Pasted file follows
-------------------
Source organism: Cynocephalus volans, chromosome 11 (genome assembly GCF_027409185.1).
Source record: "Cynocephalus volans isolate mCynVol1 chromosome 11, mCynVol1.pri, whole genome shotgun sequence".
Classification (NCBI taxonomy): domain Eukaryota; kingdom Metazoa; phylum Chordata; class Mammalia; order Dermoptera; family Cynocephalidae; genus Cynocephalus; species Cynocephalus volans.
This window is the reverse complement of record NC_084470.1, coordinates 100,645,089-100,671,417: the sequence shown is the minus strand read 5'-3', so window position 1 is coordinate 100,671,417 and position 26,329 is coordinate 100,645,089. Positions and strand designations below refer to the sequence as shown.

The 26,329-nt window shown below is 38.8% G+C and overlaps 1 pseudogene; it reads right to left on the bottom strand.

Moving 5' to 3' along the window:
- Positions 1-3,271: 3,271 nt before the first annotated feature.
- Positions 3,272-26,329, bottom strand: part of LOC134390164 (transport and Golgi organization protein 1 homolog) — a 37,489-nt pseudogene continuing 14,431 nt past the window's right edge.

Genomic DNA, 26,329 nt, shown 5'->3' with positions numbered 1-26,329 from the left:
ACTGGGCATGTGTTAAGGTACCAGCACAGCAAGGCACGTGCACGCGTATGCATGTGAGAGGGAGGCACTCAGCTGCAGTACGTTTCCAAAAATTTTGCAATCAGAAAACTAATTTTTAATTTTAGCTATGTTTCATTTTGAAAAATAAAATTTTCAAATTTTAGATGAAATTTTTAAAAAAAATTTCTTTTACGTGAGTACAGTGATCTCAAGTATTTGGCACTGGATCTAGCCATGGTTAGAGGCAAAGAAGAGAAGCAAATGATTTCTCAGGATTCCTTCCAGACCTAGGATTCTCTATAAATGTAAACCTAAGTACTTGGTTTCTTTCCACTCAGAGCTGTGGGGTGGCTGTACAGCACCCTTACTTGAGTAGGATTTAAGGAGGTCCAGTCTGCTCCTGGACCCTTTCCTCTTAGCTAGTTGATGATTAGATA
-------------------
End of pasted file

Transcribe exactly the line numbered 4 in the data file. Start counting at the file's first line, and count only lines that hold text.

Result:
This window is the reverse complement of record NC_084470.1, coordinates 100,645,089-100,671,417: the sequence shown is the minus strand read 5'-3', so window position 1 is coordinate 100,671,417 and position 26,329 is coordinate 100,645,089. Positions and strand designations below refer to the sequence as shown.